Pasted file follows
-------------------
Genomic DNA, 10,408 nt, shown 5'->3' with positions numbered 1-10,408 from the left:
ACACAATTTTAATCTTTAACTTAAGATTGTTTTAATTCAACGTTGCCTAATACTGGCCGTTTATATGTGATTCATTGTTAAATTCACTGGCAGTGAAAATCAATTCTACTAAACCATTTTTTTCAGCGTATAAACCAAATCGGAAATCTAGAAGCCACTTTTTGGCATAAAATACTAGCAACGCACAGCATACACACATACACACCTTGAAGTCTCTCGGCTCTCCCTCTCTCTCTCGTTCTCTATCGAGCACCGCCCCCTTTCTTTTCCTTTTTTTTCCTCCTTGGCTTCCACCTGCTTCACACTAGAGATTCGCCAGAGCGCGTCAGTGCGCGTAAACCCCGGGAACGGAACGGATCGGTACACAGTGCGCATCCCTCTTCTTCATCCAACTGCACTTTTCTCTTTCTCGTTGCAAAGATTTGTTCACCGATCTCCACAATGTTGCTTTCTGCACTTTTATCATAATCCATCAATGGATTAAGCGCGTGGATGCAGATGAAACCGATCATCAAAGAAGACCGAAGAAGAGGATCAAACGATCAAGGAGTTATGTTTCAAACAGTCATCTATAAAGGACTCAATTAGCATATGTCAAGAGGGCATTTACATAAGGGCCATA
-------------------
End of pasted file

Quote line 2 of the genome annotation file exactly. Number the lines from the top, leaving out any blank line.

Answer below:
ACACAATTTTAATCTTTAACTTAAGATTGTTTTAATTCAACGTTGCCTAATACTGGCCGTTTATATGTGATTCATTGTTAAATTCACTGGCAGTGAAAATCAATTCTACTAAACCATTTTTTTCAGCGTATAAACCAAATCGGAAATCTAGAAGCCACTTTTTGGCATAAAATACTAGCAACGCACAGCATACACACATACACACCTTGAAGTCTCTCGGCTCTCCCTCTCTCTCTCGTTCTCTATCGAGCACCGCCCCCTTTCTTTTCCTTTTTTTTCCTCCTTGGCTTCCACCTGCTTCACACTAGAGATTCGCCAGAGCGCGTCAGTGCGCGTAAACCCCGGGAACGGAACGGATCGGTACACAGTGCGCATCCCTCTTCTTCATCCAACTGCACTTTTCTCTTTCTCGTTGCAAAGATTTGTTCACCGATCTCCACAATGTTGCTTTCTGCACTTTTATCATAATCCATCAATGGATTAAGCGCGTGGATGCAGATGAAACCGATCATCAAAGAAGACCGAAGAAGAGGATCAAACGATCAAGGAGTTATGTTTCAAACAGTCATCTATAAAGGACTCAATTAGCATATGTCAAGAGGGCATTTACATAAGGGCCATA